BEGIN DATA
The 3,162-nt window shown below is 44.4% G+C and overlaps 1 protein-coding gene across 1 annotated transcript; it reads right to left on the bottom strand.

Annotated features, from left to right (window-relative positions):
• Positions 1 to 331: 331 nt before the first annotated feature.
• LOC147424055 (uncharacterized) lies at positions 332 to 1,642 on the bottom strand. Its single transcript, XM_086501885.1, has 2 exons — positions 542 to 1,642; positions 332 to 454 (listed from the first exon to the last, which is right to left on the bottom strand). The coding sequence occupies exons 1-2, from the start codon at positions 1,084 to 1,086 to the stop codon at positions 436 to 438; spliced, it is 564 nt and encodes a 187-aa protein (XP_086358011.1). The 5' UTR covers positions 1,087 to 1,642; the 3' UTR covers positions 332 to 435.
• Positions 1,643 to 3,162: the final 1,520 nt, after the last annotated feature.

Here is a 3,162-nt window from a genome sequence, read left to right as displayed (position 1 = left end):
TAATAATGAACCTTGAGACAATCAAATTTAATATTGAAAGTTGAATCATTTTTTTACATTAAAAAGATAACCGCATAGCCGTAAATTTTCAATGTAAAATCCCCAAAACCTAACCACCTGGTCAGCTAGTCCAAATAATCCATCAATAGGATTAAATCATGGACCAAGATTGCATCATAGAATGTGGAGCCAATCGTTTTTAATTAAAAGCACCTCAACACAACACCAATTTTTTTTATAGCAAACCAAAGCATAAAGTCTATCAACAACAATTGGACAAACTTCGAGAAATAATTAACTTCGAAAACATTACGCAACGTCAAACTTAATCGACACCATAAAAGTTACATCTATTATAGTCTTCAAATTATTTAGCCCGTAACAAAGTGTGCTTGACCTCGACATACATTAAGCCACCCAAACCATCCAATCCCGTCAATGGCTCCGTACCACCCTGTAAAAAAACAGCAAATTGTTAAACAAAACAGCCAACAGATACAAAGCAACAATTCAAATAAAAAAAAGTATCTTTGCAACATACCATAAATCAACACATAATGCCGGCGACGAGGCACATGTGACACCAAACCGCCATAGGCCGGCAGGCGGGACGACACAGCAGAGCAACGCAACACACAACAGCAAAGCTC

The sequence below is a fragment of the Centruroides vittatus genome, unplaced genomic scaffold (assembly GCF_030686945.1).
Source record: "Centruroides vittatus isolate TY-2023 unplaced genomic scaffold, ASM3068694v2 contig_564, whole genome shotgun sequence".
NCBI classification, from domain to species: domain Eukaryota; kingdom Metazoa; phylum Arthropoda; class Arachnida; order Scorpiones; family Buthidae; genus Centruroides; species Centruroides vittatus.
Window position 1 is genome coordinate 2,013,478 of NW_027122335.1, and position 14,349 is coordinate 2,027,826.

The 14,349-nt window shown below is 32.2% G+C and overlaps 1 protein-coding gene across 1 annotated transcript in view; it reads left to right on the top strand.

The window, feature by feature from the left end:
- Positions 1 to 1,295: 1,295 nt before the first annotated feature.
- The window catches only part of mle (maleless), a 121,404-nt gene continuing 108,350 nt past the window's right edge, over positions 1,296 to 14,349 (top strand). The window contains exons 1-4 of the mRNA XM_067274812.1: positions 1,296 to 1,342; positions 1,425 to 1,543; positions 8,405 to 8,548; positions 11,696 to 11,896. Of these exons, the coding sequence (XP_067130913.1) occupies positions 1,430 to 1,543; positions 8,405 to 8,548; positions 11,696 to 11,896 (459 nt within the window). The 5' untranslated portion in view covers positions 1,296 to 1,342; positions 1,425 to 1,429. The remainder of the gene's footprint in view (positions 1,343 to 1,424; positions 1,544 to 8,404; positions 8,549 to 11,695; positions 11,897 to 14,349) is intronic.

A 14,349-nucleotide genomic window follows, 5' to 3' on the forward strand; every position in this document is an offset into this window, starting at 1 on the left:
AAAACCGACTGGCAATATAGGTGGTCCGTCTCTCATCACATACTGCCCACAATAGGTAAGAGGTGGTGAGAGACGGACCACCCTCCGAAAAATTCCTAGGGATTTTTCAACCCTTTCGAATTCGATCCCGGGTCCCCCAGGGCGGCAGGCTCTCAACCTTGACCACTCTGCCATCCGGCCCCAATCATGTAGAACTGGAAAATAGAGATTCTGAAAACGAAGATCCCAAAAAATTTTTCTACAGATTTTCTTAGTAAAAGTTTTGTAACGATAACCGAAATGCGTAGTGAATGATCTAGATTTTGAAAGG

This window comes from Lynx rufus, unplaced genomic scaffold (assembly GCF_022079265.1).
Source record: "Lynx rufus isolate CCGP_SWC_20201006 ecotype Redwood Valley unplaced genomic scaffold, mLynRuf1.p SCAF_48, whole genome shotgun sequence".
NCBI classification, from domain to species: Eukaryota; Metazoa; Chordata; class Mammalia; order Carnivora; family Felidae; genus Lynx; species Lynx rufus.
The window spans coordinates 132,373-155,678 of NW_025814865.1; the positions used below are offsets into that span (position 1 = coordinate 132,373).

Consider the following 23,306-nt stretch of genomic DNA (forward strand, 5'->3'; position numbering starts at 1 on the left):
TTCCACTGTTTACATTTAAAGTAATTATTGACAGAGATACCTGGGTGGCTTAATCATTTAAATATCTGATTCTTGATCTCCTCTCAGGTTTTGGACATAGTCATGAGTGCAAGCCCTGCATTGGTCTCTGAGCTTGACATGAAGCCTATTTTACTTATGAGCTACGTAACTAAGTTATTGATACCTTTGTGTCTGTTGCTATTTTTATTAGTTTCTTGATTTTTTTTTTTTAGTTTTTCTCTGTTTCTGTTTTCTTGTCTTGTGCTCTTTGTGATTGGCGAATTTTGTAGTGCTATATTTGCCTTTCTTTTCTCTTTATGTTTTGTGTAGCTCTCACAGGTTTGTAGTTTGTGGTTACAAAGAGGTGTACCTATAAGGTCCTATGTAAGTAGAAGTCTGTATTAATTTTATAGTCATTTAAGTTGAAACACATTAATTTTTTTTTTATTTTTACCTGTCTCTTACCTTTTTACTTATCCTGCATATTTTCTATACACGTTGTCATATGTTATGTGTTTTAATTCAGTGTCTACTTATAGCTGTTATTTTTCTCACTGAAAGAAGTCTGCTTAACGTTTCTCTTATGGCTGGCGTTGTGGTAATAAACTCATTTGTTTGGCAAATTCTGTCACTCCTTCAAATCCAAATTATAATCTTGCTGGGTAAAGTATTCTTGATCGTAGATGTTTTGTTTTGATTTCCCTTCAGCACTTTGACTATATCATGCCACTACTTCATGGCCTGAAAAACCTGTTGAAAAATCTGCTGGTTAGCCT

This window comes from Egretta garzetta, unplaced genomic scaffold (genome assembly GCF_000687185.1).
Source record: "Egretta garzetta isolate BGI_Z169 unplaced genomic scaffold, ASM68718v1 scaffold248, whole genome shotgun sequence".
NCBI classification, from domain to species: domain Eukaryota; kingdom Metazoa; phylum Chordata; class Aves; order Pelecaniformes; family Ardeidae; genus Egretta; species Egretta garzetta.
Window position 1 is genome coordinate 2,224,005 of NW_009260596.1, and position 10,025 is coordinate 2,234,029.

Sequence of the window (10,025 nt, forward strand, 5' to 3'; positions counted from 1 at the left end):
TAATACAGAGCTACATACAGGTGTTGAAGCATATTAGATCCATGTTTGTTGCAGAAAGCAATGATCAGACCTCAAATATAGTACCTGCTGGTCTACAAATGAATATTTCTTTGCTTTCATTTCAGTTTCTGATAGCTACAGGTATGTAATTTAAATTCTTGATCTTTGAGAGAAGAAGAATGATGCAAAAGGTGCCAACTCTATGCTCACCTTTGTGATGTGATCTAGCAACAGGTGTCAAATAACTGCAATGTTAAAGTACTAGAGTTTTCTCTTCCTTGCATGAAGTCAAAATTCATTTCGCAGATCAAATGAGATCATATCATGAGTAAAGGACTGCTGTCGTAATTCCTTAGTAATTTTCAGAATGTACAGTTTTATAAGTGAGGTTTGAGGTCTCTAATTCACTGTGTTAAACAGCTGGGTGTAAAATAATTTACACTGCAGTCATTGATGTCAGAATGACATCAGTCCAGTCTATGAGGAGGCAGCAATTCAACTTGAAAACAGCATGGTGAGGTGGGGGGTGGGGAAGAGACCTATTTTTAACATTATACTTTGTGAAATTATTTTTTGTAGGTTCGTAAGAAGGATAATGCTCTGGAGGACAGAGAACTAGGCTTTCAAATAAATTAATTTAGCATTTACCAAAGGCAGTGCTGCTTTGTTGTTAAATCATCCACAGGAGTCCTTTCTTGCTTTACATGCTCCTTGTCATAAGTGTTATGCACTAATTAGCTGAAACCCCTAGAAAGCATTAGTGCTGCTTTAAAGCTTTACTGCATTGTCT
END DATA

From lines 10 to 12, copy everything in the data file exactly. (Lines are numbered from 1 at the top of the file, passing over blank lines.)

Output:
NCBI classification, from domain to species: domain Eukaryota; kingdom Metazoa; phylum Arthropoda; class Arachnida; order Scorpiones; family Buthidae; genus Centruroides; species Centruroides vittatus.
Window position 1 is genome coordinate 2,013,478 of NW_027122335.1, and position 14,349 is coordinate 2,027,826.

The 14,349-nt window shown below is 32.2% G+C and overlaps 1 protein-coding gene across 1 annotated transcript in view; it reads left to right on the top strand.